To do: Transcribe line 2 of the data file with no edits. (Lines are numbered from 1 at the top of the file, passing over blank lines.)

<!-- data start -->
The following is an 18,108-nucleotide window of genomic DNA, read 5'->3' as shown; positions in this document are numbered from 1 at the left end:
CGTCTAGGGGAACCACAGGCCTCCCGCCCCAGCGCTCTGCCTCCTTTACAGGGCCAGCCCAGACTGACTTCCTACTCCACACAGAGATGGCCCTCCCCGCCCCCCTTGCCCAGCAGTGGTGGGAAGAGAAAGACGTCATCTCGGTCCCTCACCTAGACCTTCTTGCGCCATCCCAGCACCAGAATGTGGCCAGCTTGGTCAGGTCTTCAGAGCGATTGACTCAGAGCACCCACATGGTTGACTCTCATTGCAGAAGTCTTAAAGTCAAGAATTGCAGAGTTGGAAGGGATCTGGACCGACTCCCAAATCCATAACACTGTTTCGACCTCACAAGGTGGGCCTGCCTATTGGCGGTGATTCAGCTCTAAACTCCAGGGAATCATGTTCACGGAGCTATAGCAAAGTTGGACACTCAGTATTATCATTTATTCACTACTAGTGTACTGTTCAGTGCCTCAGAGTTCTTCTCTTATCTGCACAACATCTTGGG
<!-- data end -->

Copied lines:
CGTCTAGGGGAACCACAGGCCTCCCGCCCCAGCGCTCTGCCTCCTTTACAGGGCCAGCCCAGACTGACTTCCTACTCCACACAGAGATGGCCCTCCCCGCCCCCCTTGCCCAGCAGTGGTGGGAAGAGAAAGACGTCATCTCGGTCCCTCACCTAGACCTTCTTGCGCCATCCCAGCACCAGAATGTGGCCAGCTTGGTCAGGTCTTCAGAGCGATTGACTCAGAGCACCCACATGGTTGACTCTCATTGCAGAAGTCTTAAAGTCAAGAATTGCAGAGTTGGAAGGGATCTGGACCGACTCCCAAATCCATAACACTGTTTCGACCTCACAAGGTGGGCCTGCCTATTGGCGGTGATTCAGCTCTAAACTCCAGGGAATCATGTTCACGGAGCTATAGCAAAGTTGGACACTCAGTATTATCATTTATTCACTACTAGTGTACTGTTCAGTGCCTCAGAGTTCTTCTCTTATCTGCACAACATCTTGGG